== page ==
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Mixed impacts across the food sector as inflation hits consumer spending
- US companies see strong food grocery sales as consumers focus on essentials
- Food manufacturers report smaller gross margins as rising input and operating costs outpace sales growth and price increases
- Consumer food price inflation ticked higher in June, reaching 10.4% in the US and eurozone and 9.8% in the UK
Consumers are changing their spending habits as prices continue to rise for food and other consumer goods. In a series of recent investor communications, food, retail and FMCG companies report consumers are prioritising food and other essentials as inflation eats into household budgets. Consumers are also rethinking their essential spending, in some cases switching to cheaper alternatives but still sticking to certain premium brands as "affordable indulgences".
This is creating a challenging landscape for food manufacturers. Companies are facing their own inflation challenges with higher input and operating costs. And cutbacks in consumer spending are limiting the ability for some companies to pass these costs on to consumers, hitting profit margins as a result.
Consumers prioritise groceries, switch to cheaper products as inflation hits home
On 25 July, US retail giant Walmart reduced its profit forecast as consumer shopping habits shift in response to inflation. The company said customers are spending more on essentials such as food but forgoing discretionary spending items like electronics and clothing. The company expects overall US sales to increase 6% in the second quarter, but a larger share of sales is expected to be in its grocery category, which is less profitable and expected to weight on the company's earnings. Walmart now expects earnings per share for its upcoming second quarter to decline 8-9%. The company had previously projected earnings per share to be either flat or slightly up.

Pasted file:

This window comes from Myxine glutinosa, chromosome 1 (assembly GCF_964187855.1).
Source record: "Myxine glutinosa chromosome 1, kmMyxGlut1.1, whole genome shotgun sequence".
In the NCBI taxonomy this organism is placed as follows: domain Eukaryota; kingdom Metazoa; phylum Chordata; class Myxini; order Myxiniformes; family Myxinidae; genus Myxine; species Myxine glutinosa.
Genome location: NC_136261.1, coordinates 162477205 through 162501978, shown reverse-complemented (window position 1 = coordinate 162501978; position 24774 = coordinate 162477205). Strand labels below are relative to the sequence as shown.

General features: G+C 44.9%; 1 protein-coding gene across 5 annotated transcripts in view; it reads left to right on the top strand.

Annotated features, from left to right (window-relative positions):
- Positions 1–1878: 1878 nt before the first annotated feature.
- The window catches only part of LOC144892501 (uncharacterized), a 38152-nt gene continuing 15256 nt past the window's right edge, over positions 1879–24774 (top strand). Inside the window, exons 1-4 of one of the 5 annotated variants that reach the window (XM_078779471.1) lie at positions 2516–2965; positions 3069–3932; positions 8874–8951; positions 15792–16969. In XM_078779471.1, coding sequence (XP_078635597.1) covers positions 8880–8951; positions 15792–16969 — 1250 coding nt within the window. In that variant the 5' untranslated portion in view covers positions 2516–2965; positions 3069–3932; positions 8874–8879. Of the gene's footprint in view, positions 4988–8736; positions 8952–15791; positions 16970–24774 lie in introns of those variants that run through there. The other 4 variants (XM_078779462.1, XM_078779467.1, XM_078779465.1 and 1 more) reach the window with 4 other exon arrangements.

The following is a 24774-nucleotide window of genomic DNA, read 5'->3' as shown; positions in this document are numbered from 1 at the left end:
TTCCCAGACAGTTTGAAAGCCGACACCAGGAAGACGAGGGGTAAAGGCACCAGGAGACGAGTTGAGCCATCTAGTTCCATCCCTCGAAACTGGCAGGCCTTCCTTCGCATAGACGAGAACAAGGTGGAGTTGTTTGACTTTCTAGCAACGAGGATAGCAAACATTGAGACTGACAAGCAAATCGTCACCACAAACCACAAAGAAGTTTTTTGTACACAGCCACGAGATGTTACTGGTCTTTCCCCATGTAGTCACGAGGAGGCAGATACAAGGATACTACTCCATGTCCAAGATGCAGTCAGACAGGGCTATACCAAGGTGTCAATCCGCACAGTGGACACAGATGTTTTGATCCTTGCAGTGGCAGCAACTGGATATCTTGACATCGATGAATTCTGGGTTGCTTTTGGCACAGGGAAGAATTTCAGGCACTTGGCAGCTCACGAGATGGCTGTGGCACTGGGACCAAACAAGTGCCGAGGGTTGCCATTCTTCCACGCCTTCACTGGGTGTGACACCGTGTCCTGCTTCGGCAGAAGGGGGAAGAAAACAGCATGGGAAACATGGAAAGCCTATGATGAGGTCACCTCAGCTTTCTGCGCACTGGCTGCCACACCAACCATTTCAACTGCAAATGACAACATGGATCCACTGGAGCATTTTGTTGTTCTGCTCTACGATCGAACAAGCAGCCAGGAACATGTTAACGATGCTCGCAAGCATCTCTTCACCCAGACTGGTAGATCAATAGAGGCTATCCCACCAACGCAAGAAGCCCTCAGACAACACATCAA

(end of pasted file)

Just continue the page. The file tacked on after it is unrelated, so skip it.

With consumers prioritising food and other essential spending, US grocer Albertson's reported better-than-anticipated results in its first quarter of 2022 (the 16-week period ended 18 June). The company's net sales and other revenue for Q1 2022 was $23.3 billion, 9.6% higher compared with last year. The company reported 6.8% growth in identical sales (for stores operating during the same period in both the prior and current fiscal year). Sales growth outpaced rises in the company's cost of sales, resulting in a gross margin of $6.5 billion, 5.7% higher compared with the same period last year despite a decline in the company's gross margin rate from 29.1% to 28.1%. In Albertson's earnings call, CEO Vivek Sankaran noted that customers were switching from branded to cheaper private-label products while at the same time continuing to buy premium options in certain categories.
Food companies reckon with higher operating costs in a changing demand landscape
Consumer goods giant Unilever grew sales 7.3% in its foods & refreshment category in the first half of 2022. The company reported an 8.3% increase in prices but a 0.9% decline in sales volume. Higher input costs are eating into the company's margins. Unilever reported its overall underlying operating margin declined 180 basis points (from 18.8% in H1 2021 to 17% in H1 2022). It also reported its overall gross margin rate declined due to "very high inflation and input costs" which were only partially offset by price increases. The company's underlying operating margin for food and refreshments declined 170 basis points, although it did not disclose what these margins were. The decline in underlying operating margin for food and refreshments was attributed to a lower gross margin rate in the category.